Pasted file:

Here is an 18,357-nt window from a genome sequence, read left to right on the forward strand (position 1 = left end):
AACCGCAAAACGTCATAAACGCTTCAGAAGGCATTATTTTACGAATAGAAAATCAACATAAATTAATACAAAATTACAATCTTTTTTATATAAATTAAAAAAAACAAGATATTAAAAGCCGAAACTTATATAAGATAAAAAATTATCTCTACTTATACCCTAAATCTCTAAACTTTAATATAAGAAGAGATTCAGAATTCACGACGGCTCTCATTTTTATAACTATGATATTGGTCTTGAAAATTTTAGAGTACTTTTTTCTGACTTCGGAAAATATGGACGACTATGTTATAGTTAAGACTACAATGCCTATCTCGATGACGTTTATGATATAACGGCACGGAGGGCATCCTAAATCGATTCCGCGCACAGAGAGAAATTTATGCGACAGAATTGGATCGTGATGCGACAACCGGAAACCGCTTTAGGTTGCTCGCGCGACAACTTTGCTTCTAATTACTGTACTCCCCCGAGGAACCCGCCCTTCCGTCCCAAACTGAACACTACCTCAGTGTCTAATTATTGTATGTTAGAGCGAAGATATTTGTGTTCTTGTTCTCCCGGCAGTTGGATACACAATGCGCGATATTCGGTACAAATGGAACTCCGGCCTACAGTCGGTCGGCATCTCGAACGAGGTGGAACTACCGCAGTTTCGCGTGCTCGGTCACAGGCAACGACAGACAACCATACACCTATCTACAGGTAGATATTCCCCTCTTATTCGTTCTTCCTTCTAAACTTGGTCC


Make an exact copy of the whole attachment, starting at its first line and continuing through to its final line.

Here is an 18,357-nt window from a genome sequence, read left to right on the forward strand (position 1 = left end):
AACCGCAAAACGTCATAAACGCTTCAGAAGGCATTATTTTACGAATAGAAAATCAACATAAATTAATACAAAATTACAATCTTTTTTATATAAATTAAAAAAAACAAGATATTAAAAGCCGAAACTTATATAAGATAAAAAATTATCTCTACTTATACCCTAAATCTCTAAACTTTAATATAAGAAGAGATTCAGAATTCACGACGGCTCTCATTTTTATAACTATGATATTGGTCTTGAAAATTTTAGAGTACTTTTTTCTGACTTCGGAAAATATGGACGACTATGTTATAGTTAAGACTACAATGCCTATCTCGATGACGTTTATGATATAACGGCACGGAGGGCATCCTAAATCGATTCCGCGCACAGAGAGAAATTTATGCGACAGAATTGGATCGTGATGCGACAACCGGAAACCGCTTTAGGTTGCTCGCGCGACAACTTTGCTTCTAATTACTGTACTCCCCCGAGGAACCCGCCCTTCCGTCCCAAACTGAACACTACCTCAGTGTCTAATTATTGTATGTTAGAGCGAAGATATTTGTGTTCTTGTTCTCCCGGCAGTTGGATACACAATGCGCGATATTCGGTACAAATGGAACTCCGGCCTACAGTCGGTCGGCATCTCGAACGAGGTGGAACTACCGCAGTTTCGCGTGCTCGGTCACAGGCAACGACAGACAACCATACACCTATCTACAGGTAGATATTCCCCTCTTATTCGTTCTTCCTTCTAAACTTGGTCC